An example of a mobile friendly web design for NJ client. Completely search engine optimized.
Here at Manna, our NJ web design team is constantly being asked to come up with creative, exciting new design styles. We also are asked to help make sure the website we’re building is going to come up top in the search results. Below is a great article from Website Magazine on the impact certain, popular design trends can have on Search Engine Optimization and overall search engine ranking.
Mobile Friendly Web Design and Search Engine Optimization
In particular, we pay very close attention to how Mobile Friendly (responsive web design) a website is when hoping for good search results. We’ve seen time and again that Google will lower a website’s rank if the site does not work well on mobile devices. The reason for this is simple… almost half of all internet users in the US are on a mobile device. If possible, Google (and the search engine of Bing too) will avoid recommending a website if it isn’t mobile friendly. If they send a person to a non-mobile friendly site, they know right away, the visitor experience will be less than positive. Google is all about the visitor experience; if it’s a bad one, they own part of it. – – – – – – – – – – – – – <Article Exceprt> – – – – – – – – – – – – –
Web Design Trends That Impact SEO
Original Article by: By Ant Hodges, The Web Video Studio If you think of SEO as a separate entity in your online presence you could be making costly mistakes with your website and other marketing techniques. Every aspect of a strong online brand is deeply intertwined with related elements – content obviously plays a major role, but so does the design and development of any given website.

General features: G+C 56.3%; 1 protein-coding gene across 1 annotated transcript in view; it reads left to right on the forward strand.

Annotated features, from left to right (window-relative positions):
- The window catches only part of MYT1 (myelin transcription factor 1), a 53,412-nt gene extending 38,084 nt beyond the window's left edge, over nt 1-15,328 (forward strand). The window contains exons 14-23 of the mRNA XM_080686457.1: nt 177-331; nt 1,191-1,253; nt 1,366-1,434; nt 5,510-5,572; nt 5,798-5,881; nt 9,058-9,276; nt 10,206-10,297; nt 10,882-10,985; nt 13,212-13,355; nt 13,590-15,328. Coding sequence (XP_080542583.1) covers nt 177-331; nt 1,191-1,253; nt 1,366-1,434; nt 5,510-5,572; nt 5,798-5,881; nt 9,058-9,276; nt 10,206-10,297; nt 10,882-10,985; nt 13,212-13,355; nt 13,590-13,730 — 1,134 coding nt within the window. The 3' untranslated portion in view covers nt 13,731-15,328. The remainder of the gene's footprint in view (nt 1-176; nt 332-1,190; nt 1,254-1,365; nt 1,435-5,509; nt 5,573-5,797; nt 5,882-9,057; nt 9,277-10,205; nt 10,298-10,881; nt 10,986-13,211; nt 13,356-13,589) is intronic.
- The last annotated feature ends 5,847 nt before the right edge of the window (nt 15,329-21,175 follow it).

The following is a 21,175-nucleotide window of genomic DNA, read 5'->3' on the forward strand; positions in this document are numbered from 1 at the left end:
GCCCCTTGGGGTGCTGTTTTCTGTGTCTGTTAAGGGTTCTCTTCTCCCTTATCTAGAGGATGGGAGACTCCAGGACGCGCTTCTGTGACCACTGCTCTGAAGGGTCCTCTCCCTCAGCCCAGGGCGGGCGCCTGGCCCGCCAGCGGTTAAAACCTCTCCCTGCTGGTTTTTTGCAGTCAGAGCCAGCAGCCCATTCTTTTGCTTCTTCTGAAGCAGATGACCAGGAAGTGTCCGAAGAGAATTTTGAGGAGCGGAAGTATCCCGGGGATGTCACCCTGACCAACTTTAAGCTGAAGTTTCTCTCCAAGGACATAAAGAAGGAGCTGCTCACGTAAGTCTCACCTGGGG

As design trends come and go it’s the responsibility of designers and marketers alike to question the impact these style choices have on the page rank of their clients. After all, design trends are temporary, but a strong online presence is something you need to build for the long run.
First of all, Google has started to flag up certain websites that aren’t properly optimized for mobile devices. If you run a separate mobile device and your listings in Google redirect to the mobile homepage by default, the search engine will warn users that your site doesn’t work properly on your devices. This is so users who click on a blog post or product page in search results don’t end up on a mobile homepage wondering why the hell they haven’t gone to the page they clicked on. Fair enough. Luckily you don’t have to worry about the split SEO issue with separate mobile sites anymore because Google has made it simple enough to tie mobile sites with a parent URL. But you are more susceptible to duplicate content when you run separate sites, so take care when it comes to mobile-only sites. The alternative of course is responsive design and the ‘mobile first’ philosophy that soon followed. Mobile first is certainly has its merits from a UX point of view – especially with the oncoming flurry of wearable technology and other devices. We’re not just designing for desktop and mobile any more people; those days are already behind us. While the key SEO benefit to having a single site for all devices is hugely reduced risk of duplicate content.